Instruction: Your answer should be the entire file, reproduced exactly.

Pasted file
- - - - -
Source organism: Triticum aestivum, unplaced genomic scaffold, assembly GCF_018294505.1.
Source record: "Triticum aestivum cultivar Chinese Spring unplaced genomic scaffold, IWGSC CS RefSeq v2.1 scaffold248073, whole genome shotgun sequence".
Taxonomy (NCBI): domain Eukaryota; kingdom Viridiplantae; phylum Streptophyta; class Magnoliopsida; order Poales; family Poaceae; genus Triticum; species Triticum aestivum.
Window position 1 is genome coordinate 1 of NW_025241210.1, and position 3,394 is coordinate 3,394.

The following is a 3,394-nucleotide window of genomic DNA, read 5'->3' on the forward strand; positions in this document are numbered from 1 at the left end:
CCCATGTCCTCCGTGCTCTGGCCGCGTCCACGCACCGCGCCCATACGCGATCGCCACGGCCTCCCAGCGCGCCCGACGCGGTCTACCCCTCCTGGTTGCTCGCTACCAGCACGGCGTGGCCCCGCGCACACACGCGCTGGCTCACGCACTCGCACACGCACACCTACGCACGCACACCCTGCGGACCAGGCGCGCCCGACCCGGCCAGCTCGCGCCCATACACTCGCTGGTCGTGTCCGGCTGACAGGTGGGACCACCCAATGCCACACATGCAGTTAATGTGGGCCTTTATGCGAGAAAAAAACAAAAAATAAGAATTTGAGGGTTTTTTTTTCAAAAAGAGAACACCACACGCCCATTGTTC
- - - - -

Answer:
Source organism: Triticum aestivum, unplaced genomic scaffold, assembly GCF_018294505.1.
Source record: "Triticum aestivum cultivar Chinese Spring unplaced genomic scaffold, IWGSC CS RefSeq v2.1 scaffold248073, whole genome shotgun sequence".
Taxonomy (NCBI): domain Eukaryota; kingdom Viridiplantae; phylum Streptophyta; class Magnoliopsida; order Poales; family Poaceae; genus Triticum; species Triticum aestivum.
Window position 1 is genome coordinate 1 of NW_025241210.1, and position 3,394 is coordinate 3,394.

The following is a 3,394-nucleotide window of genomic DNA, read 5'->3' on the forward strand; positions in this document are numbered from 1 at the left end:
CCCATGTCCTCCGTGCTCTGGCCGCGTCCACGCACCGCGCCCATACGCGATCGCCACGGCCTCCCAGCGCGCCCGACGCGGTCTACCCCTCCTGGTTGCTCGCTACCAGCACGGCGTGGCCCCGCGCACACACGCGCTGGCTCACGCACTCGCACACGCACACCTACGCACGCACACCCTGCGGACCAGGCGCGCCCGACCCGGCCAGCTCGCGCCCATACACTCGCTGGTCGTGTCCGGCTGACAGGTGGGACCACCCAATGCCACACATGCAGTTAATGTGGGCCTTTATGCGAGAAAAAAACAAAAAATAAGAATTTGAGGGTTTTTTTTTCAAAAAGAGAACACCACACGCCCATTGTTC